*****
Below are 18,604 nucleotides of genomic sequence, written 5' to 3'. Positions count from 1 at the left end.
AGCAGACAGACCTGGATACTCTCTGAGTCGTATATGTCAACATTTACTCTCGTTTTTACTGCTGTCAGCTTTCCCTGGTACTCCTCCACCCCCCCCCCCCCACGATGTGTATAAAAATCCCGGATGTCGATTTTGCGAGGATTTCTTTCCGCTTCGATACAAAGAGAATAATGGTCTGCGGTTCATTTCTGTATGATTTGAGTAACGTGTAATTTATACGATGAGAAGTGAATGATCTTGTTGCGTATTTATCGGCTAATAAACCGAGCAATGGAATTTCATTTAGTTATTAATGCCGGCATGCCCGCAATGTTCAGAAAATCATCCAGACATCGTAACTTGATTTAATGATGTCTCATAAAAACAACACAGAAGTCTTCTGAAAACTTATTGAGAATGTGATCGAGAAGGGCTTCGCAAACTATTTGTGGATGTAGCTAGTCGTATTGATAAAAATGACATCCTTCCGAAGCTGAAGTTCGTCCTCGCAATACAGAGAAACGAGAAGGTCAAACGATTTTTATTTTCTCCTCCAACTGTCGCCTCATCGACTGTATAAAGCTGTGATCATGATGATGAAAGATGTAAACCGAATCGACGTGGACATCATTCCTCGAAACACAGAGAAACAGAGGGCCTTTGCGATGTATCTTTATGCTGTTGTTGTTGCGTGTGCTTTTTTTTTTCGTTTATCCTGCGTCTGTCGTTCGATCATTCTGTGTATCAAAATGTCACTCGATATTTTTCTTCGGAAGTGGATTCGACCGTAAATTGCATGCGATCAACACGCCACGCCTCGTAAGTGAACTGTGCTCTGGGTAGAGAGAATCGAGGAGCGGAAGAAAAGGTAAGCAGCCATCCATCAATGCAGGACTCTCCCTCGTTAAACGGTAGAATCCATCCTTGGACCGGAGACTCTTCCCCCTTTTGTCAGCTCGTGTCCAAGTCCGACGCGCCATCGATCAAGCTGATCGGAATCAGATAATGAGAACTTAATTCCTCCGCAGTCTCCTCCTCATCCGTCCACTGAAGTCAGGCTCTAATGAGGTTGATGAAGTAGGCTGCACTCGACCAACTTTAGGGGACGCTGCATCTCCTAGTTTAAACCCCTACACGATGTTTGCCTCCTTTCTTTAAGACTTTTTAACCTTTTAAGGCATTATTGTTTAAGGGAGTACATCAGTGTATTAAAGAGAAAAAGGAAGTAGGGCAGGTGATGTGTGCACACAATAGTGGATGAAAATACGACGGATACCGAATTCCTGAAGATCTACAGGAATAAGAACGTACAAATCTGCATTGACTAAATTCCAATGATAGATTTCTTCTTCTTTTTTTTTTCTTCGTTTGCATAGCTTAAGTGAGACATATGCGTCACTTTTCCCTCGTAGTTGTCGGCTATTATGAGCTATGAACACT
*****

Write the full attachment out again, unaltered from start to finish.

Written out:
Below are 18,604 nucleotides of genomic sequence, written 5' to 3'. Positions count from 1 at the left end.
AGCAGACAGACCTGGATACTCTCTGAGTCGTATATGTCAACATTTACTCTCGTTTTTACTGCTGTCAGCTTTCCCTGGTACTCCTCCACCCCCCCCCCCCCACGATGTGTATAAAAATCCCGGATGTCGATTTTGCGAGGATTTCTTTCCGCTTCGATACAAAGAGAATAATGGTCTGCGGTTCATTTCTGTATGATTTGAGTAACGTGTAATTTATACGATGAGAAGTGAATGATCTTGTTGCGTATTTATCGGCTAATAAACCGAGCAATGGAATTTCATTTAGTTATTAATGCCGGCATGCCCGCAATGTTCAGAAAATCATCCAGACATCGTAACTTGATTTAATGATGTCTCATAAAAACAACACAGAAGTCTTCTGAAAACTTATTGAGAATGTGATCGAGAAGGGCTTCGCAAACTATTTGTGGATGTAGCTAGTCGTATTGATAAAAATGACATCCTTCCGAAGCTGAAGTTCGTCCTCGCAATACAGAGAAACGAGAAGGTCAAACGATTTTTATTTTCTCCTCCAACTGTCGCCTCATCGACTGTATAAAGCTGTGATCATGATGATGAAAGATGTAAACCGAATCGACGTGGACATCATTCCTCGAAACACAGAGAAACAGAGGGCCTTTGCGATGTATCTTTATGCTGTTGTTGTTGCGTGTGCTTTTTTTTTTCGTTTATCCTGCGTCTGTCGTTCGATCATTCTGTGTATCAAAATGTCACTCGATATTTTTCTTCGGAAGTGGATTCGACCGTAAATTGCATGCGATCAACACGCCACGCCTCGTAAGTGAACTGTGCTCTGGGTAGAGAGAATCGAGGAGCGGAAGAAAAGGTAAGCAGCCATCCATCAATGCAGGACTCTCCCTCGTTAAACGGTAGAATCCATCCTTGGACCGGAGACTCTTCCCCCTTTTGTCAGCTCGTGTCCAAGTCCGACGCGCCATCGATCAAGCTGATCGGAATCAGATAATGAGAACTTAATTCCTCCGCAGTCTCCTCCTCATCCGTCCACTGAAGTCAGGCTCTAATGAGGTTGATGAAGTAGGCTGCACTCGACCAACTTTAGGGGACGCTGCATCTCCTAGTTTAAACCCCTACACGATGTTTGCCTCCTTTCTTTAAGACTTTTTAACCTTTTAAGGCATTATTGTTTAAGGGAGTACATCAGTGTATTAAAGAGAAAAAGGAAGTAGGGCAGGTGATGTGTGCACACAATAGTGGATGAAAATACGACGGATACCGAATTCCTGAAGATCTACAGGAATAAGAACGTACAAATCTGCATTGACTAAATTCCAATGATAGATTTCTTCTTCTTTTTTTTTTCTTCGTTTGCATAGCTTAAGTGAGACATATGCGTCACTTTTCCCTCGTAGTTGTCGGCTATTATGAGCTATGAACACT